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Earth’s Origin: Shattering Previous Beliefs

Earth’s Origin: Shattering Previous BeliefsA new study led by Western University's all-star cosmochemist Audrey Bouvier proves that the Earth and other planetary objects formed in the early years of the Solar System share similar chemical origins – a finding at odds with accepted wisdom held by scientists for decades.

Bouvier, the Canada Research Chair (CRC) in Planetary Materials and an Isotope Cosmochemistry professor in Western's Department of Earth Sciences, made the game-changing discovery in collaboration with Maud Boyet from the renowned Magmas and Volcanoes Laboratory at Blaise Pascal University in Clermont-Ferrand, France.

With data uncovered through thermal ionization mass spectrometry, Bouvier and Boyet demonstrated that the Earth and other extraterrestrial objects share the same initial levels of Neodymium-142 (142Nd) – one of seven isotopes found in the chemical element neodymium – which is widely distributed in the Earth's crust and most commonly used for magnets in commercial products like microphones and in-ear headphones.

In 2005, a small variation in 142Nd was detected between chondrites, which are stony meteorites considered essential building blocks of the Earth, and terrestrial rocks. These results were widely interpreted as an early differentiation of the interior of the Earth (including the crust and mantle) and these chondrites within the first 30 million years of its history.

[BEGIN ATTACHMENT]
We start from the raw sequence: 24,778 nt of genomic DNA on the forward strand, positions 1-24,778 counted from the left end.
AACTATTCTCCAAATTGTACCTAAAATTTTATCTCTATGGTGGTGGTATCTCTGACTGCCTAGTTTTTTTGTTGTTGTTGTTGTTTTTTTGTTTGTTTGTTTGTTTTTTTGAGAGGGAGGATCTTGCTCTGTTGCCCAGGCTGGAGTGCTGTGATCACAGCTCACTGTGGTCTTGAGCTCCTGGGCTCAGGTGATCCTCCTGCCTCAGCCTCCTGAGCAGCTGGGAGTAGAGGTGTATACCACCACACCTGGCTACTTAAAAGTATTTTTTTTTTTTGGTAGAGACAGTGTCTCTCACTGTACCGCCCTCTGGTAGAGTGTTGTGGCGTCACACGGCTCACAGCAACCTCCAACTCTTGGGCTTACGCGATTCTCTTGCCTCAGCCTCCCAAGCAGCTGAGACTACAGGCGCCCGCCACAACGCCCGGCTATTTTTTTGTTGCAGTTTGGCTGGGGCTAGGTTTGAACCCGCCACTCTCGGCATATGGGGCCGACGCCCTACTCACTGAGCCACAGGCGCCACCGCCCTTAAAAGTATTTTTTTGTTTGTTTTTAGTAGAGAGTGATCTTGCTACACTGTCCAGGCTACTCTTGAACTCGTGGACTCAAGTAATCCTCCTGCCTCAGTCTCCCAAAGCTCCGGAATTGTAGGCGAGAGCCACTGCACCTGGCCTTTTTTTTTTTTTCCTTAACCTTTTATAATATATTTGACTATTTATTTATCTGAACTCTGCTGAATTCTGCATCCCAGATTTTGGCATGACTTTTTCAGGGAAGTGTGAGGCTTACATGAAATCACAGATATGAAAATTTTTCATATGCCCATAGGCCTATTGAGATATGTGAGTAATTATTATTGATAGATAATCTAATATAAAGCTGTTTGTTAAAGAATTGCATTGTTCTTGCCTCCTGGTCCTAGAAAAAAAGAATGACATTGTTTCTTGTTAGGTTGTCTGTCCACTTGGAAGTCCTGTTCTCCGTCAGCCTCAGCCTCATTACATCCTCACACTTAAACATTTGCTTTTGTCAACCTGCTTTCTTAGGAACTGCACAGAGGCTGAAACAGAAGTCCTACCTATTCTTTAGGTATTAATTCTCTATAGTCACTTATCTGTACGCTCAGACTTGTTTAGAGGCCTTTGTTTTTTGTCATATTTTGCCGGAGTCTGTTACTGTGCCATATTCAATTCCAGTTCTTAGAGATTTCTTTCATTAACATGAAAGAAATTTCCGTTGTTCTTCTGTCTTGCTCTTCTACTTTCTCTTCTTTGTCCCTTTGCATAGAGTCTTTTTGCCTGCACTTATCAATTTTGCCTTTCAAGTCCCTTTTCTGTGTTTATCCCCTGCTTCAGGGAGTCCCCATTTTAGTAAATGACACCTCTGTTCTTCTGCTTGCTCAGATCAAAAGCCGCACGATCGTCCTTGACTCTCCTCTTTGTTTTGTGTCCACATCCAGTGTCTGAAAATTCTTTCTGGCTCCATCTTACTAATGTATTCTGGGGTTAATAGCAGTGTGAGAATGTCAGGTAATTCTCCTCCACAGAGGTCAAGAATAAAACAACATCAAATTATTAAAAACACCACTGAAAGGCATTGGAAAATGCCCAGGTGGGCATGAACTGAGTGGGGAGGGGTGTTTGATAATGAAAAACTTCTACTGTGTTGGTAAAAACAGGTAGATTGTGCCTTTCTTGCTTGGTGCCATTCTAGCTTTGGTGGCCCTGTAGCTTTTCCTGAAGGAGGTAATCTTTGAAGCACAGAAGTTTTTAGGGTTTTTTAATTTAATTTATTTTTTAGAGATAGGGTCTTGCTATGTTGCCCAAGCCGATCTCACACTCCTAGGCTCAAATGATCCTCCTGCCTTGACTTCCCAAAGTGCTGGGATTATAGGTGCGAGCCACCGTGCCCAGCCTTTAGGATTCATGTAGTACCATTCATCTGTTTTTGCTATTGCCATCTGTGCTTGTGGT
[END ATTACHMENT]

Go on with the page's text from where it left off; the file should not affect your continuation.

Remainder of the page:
A new study led by Western University's all-star cosmochemist Audrey Bouvier proves that the Earth and other planetary objects formed in the early years of the Solar System share similar chemical origins – a finding at odds with accepted wisdom held by scientists for decades.

The findings were published today by the high-impact journal Nature.

Bouvier, the Canada Research Chair (CRC) in Planetary Materials and an Isotope Cosmochemistry professor in Western's Department of Earth Sciences, made the game-changing discovery in collaboration with Maud Boyet from the renowned Magmas and Volcanoes Laboratory at Blaise Pascal University in Clermont-Ferrand, France.

With data uncovered through thermal ionization mass spectrometry, Bouvier and Boyet demonstrated that the Earth and other extraterrestrial objects share the same initial levels of Neodymium-142 (142Nd) – one of seven isotopes found in the chemical element neodymium – which is widely distributed in the Earth's crust and most commonly used for magnets in commercial products like microphones and in-ear headphones.

In 2005, a small variation in 142Nd was detected between chondrites, which are stony meteorites considered essential building blocks of the Earth, and terrestrial rocks. These results were widely interpreted as an early differentiation of the interior of the Earth (including the crust and mantle) and these chondrites within the first 30 million years of its history.




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